Organizations who decide to address technical debt rarely have an idea of how much time is really needed, or how to use that time most efficiently.
With no obvious set of metrics, businesses revert to rules of thumb, such as “spend 20% of development time on architecture items”.
- The business feels good because it offered something to engineering at the expense of feature releases.
- Engineering feels good because they fought for a healthier code base, and won. At least in theory.
- Nobody knows if 20% is enough time to fix anything of value. And nobody has incentive to rock the boat to say that number should be something different (40%? 0%?).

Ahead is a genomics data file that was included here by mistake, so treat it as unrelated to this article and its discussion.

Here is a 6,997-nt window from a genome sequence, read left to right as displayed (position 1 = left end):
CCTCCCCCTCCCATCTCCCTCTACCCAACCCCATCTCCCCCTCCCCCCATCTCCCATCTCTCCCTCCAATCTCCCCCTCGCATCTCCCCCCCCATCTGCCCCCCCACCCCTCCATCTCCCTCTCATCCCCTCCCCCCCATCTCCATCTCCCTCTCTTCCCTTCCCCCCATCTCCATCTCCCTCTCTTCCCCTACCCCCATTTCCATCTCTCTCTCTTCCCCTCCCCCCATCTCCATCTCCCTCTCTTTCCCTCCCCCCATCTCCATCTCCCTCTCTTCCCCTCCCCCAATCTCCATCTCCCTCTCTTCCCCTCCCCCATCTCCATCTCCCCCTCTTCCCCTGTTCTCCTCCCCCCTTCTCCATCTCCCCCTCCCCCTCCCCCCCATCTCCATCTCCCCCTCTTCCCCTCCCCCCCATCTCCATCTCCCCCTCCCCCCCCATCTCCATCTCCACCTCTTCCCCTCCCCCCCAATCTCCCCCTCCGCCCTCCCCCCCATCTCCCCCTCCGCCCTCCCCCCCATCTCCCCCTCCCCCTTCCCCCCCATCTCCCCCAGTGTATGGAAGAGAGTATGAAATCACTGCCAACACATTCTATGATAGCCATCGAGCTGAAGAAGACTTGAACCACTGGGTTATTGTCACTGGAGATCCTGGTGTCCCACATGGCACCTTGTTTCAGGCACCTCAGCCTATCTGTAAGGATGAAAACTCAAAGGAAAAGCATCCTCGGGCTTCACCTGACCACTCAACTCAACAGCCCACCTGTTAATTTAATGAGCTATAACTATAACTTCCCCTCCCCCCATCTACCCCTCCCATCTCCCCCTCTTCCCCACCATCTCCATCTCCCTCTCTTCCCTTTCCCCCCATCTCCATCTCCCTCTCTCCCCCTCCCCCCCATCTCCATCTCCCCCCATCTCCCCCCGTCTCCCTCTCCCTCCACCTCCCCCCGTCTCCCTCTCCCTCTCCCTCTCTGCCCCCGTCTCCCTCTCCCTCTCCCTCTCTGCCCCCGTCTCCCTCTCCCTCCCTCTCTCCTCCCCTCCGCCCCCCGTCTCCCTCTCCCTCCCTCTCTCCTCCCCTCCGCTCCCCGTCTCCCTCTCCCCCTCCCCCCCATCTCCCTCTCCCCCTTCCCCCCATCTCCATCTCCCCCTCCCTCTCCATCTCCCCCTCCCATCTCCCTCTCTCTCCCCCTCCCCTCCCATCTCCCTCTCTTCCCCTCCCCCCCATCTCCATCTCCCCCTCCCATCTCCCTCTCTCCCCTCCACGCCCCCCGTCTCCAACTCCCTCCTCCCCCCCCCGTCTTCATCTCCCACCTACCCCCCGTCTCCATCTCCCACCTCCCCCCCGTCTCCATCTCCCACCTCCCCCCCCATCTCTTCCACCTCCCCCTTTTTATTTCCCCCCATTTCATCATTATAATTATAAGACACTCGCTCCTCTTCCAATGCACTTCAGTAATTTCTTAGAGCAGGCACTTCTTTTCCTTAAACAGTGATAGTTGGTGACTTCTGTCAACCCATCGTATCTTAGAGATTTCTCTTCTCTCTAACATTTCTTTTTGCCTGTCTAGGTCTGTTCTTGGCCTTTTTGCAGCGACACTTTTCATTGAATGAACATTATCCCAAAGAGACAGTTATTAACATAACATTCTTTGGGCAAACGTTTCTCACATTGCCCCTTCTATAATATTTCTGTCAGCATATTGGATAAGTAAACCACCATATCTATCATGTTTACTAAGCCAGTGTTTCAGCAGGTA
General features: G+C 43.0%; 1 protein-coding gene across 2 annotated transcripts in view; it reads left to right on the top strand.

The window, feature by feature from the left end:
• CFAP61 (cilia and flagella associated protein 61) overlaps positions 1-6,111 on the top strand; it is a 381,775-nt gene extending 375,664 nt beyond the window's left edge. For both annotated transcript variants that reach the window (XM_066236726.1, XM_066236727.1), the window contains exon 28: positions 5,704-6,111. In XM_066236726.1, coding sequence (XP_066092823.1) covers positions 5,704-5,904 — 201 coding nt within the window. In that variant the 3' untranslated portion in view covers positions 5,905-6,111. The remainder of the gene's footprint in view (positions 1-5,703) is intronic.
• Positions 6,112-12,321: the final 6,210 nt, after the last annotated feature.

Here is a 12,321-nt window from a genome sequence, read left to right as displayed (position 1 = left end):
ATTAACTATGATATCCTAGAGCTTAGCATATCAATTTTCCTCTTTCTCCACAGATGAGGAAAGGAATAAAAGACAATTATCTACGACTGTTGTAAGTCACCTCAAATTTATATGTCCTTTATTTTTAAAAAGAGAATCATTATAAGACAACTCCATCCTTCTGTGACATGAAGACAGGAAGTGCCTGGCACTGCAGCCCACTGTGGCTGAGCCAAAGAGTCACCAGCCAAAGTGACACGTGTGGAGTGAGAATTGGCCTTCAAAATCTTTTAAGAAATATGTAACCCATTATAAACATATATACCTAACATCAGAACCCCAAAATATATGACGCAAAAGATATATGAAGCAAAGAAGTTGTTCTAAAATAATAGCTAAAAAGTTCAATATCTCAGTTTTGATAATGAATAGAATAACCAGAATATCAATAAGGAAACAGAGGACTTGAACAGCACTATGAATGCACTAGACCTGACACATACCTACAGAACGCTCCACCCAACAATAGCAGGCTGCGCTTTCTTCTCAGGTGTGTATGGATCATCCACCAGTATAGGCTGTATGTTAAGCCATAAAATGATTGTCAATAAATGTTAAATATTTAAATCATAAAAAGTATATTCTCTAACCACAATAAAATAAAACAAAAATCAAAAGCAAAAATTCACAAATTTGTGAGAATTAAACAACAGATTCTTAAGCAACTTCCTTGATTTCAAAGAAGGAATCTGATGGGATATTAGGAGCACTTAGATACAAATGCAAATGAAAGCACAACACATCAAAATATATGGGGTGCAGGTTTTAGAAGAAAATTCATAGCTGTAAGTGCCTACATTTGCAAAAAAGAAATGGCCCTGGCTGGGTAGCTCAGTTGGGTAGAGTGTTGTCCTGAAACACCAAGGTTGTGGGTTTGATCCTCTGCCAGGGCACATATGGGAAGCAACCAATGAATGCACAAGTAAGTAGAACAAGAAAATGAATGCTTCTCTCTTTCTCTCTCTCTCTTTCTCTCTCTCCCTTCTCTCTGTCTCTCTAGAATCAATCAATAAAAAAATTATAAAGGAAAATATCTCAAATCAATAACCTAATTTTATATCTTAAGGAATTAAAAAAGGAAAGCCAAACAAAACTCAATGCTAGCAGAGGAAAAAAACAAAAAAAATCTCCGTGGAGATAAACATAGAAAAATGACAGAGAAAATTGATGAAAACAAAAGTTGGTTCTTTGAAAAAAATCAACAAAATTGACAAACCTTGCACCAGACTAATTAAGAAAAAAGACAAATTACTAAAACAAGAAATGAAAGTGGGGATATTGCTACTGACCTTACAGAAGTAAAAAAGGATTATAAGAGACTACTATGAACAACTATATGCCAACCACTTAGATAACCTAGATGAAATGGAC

In the end the complex and important work gets trimmed down or delayed, while the simpler and unimportant work gets inflated and over-prioritized. And a valuable opportunity is missed.
The big picture: Teams need simple and frictionless ways to log, explain, and aggregate issues as they happen. Having visible, quantifiable, and easy to prioritize technical debt is like having a map to a better business.